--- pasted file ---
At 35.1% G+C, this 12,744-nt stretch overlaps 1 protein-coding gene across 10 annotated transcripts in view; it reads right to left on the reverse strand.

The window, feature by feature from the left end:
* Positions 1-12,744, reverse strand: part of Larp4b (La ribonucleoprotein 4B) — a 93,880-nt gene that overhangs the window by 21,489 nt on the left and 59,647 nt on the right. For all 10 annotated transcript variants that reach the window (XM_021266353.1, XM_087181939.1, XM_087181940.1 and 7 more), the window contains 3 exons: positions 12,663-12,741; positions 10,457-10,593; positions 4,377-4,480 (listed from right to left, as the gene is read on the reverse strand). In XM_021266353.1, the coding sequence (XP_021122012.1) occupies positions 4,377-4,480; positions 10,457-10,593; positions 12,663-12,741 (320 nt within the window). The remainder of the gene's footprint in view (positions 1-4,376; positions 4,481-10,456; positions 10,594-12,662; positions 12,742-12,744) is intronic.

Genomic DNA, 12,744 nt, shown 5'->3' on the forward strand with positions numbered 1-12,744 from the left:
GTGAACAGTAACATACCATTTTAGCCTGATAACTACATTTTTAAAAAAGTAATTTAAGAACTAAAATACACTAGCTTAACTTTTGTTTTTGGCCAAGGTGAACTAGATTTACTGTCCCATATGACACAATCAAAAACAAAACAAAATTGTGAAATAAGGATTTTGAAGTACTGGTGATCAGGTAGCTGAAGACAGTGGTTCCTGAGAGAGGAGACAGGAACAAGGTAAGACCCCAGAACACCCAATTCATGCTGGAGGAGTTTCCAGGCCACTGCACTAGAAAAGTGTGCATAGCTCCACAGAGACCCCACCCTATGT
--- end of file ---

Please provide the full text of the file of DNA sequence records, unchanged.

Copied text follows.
At 35.1% G+C, this 12,744-nt stretch overlaps 1 protein-coding gene across 10 annotated transcripts in view; it reads right to left on the reverse strand.

The window, feature by feature from the left end:
* Positions 1-12,744, reverse strand: part of Larp4b (La ribonucleoprotein 4B) — a 93,880-nt gene that overhangs the window by 21,489 nt on the left and 59,647 nt on the right. For all 10 annotated transcript variants that reach the window (XM_021266353.1, XM_087181939.1, XM_087181940.1 and 7 more), the window contains 3 exons: positions 12,663-12,741; positions 10,457-10,593; positions 4,377-4,480 (listed from right to left, as the gene is read on the reverse strand). In XM_021266353.1, the coding sequence (XP_021122012.1) occupies positions 4,377-4,480; positions 10,457-10,593; positions 12,663-12,741 (320 nt within the window). The remainder of the gene's footprint in view (positions 1-4,376; positions 4,481-10,456; positions 10,594-12,662; positions 12,742-12,744) is intronic.

Genomic DNA, 12,744 nt, shown 5'->3' on the forward strand with positions numbered 1-12,744 from the left:
GTGAACAGTAACATACCATTTTAGCCTGATAACTACATTTTTAAAAAAGTAATTTAAGAACTAAAATACACTAGCTTAACTTTTGTTTTTGGCCAAGGTGAACTAGATTTACTGTCCCATATGACACAATCAAAAACAAAACAAAATTGTGAAATAAGGATTTTGAAGTACTGGTGATCAGGTAGCTGAAGACAGTGGTTCCTGAGAGAGGAGACAGGAACAAGGTAAGACCCCAGAACACCCAATTCATGCTGGAGGAGTTTCCAGGCCACTGCACTAGAAAAGTGTGCATAGCTCCACAGAGACCCCACCCTATGT